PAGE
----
Cecille added that she is almost desperate. And her phone is tapped.

I felt sorry for her. I wonder if she was speaking on her own out of her concern for Sonny? Or was this Sonny’s own decision?

Celso and I were also getting desperate ourselves.

“How long will he continue in hiding?” Celso asked gloomily. “He cannot be hiding forever.”

In bewilderment and near depression, Celso and I parted. I proceeded to my meeting with two business partners, Dr. Ricky Soler and banker Ting Orosa, Jr., at the Hyatt Regency Hotel.

Ting was in a light mood. “Honorable Delegate, we have not met for a long time.”

I answered, “Yes, Honorable Orosa, that is so.”

Ricky bantered, “He has been in the stockade.”

“I was presenting myself but they wouldn’t take me,” I quipped.

We were introduced to the Marketti people from Belgium who were having a meeting with Ricky. They left after a while.

A minute later, Ricky received a long distance call from Col. Freddie Ablan. He is in Singapore on some business negotiations. Apparently, a joint venture is being organized by Freddie Ablan and Sig Siguion-Reyna with the people from Belgium. Ricky was hoping our Consultasia management group would be able to do the project study on the matter.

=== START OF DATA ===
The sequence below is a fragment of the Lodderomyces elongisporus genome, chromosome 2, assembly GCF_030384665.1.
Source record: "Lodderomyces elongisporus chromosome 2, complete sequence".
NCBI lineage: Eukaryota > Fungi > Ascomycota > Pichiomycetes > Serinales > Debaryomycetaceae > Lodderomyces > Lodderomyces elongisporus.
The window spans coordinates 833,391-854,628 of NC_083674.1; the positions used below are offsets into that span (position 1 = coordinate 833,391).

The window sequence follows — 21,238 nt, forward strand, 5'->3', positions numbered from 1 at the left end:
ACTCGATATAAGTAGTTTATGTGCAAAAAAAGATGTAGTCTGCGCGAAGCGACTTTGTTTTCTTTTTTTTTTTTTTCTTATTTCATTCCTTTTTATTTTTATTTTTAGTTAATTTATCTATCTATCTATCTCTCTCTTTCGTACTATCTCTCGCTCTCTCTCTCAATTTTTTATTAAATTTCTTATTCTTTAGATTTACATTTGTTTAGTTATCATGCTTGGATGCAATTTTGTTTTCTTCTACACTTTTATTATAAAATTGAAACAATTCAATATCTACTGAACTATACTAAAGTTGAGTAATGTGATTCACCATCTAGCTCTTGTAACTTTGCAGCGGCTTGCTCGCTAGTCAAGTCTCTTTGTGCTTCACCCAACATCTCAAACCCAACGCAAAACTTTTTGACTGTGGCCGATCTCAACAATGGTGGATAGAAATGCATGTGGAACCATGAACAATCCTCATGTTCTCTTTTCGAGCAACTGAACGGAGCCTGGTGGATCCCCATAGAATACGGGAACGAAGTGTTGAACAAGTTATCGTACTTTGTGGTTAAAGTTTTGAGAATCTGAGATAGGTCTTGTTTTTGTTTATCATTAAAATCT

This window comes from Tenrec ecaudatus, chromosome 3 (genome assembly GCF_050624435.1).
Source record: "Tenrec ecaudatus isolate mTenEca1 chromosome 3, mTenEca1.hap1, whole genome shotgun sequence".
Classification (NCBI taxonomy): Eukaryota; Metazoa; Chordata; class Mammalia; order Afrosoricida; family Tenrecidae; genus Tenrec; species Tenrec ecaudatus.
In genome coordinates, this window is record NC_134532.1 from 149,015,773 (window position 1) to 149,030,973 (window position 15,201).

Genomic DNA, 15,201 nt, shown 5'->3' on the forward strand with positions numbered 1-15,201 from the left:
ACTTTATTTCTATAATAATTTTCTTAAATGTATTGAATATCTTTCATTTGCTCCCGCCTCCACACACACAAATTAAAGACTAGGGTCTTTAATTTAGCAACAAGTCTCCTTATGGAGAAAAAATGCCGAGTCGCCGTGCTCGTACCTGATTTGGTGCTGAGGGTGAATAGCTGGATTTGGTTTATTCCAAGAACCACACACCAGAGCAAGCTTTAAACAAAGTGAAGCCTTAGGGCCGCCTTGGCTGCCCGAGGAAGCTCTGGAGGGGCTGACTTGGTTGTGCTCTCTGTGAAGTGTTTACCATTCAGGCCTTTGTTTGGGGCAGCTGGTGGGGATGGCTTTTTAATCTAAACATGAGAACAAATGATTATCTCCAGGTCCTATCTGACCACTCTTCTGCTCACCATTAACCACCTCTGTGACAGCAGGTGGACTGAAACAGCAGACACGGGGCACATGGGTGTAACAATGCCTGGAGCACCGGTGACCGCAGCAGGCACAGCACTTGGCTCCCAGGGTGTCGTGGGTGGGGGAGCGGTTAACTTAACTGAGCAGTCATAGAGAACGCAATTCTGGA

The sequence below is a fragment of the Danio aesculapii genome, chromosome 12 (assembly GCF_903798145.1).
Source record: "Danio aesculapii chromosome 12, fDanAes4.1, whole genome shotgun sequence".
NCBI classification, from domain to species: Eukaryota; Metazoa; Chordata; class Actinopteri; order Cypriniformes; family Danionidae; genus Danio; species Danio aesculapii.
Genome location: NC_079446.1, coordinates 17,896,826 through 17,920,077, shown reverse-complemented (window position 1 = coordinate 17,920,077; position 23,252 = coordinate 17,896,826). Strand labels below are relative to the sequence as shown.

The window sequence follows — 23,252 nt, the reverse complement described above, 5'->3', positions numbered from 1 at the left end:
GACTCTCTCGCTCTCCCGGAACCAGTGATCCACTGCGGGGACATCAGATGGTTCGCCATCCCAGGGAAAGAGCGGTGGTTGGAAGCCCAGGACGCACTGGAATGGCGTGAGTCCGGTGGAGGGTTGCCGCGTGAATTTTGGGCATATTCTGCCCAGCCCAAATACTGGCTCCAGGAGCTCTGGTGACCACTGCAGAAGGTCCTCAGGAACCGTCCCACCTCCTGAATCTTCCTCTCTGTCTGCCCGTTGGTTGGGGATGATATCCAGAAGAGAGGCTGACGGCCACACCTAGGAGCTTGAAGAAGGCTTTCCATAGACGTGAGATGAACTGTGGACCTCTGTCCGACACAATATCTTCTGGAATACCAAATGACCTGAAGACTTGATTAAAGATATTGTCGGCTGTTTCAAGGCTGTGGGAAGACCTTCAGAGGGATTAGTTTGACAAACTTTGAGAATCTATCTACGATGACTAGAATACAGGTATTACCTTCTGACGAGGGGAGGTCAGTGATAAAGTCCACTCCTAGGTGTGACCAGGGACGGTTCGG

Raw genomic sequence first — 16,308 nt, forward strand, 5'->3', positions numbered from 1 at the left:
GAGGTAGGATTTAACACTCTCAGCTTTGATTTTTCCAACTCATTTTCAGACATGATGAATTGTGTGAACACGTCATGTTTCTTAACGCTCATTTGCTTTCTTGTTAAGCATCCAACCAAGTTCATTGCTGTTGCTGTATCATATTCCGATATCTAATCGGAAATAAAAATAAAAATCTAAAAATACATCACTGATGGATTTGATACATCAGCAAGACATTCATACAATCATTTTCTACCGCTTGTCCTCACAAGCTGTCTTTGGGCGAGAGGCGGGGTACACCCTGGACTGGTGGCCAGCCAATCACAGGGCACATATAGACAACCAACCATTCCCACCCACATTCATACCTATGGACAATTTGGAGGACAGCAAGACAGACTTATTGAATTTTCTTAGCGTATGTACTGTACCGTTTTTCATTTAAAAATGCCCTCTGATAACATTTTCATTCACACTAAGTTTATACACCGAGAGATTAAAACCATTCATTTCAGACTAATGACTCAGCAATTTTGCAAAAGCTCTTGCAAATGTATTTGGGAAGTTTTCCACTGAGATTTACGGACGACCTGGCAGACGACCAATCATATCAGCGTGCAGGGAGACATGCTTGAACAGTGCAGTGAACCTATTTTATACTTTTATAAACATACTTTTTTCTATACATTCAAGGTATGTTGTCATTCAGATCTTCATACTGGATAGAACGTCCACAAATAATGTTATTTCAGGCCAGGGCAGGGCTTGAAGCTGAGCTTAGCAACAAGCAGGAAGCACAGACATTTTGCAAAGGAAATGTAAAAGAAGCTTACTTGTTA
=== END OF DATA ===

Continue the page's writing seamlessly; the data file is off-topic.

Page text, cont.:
We continued talking in a light vein. But Ting was getting fidgety after a while.

“You know, Ricky,” he said with some apprehension, “all hotels are now bugged.” His last words trailed off into a whisper.

He emitted a soft, nervous laughter.

Ricky insisted, quite proudly, that his office was not bugged. But Ting persisted in a trembling whisper: “All hotels are now bugged, Ricky.”

Ricky stood up and said triumphantly. “You want to be sure that this place is not bugged? I’ll show you.”

He walked briskly towards his desk. We bent to look under it. And we nearly froze in fright. A bugging instrument, precisely was right there—planted under Ricky’s desk! The telephone speaker was firmly stuck there!

Ricky was visibly shocked. Ting turned pale.

We calmed down after a while. Then we continued our discussion. We felt that perhaps there would be no more tapping instruments in the room. I showed them the two Grandjean memos on our proposal to float bonds in Europe.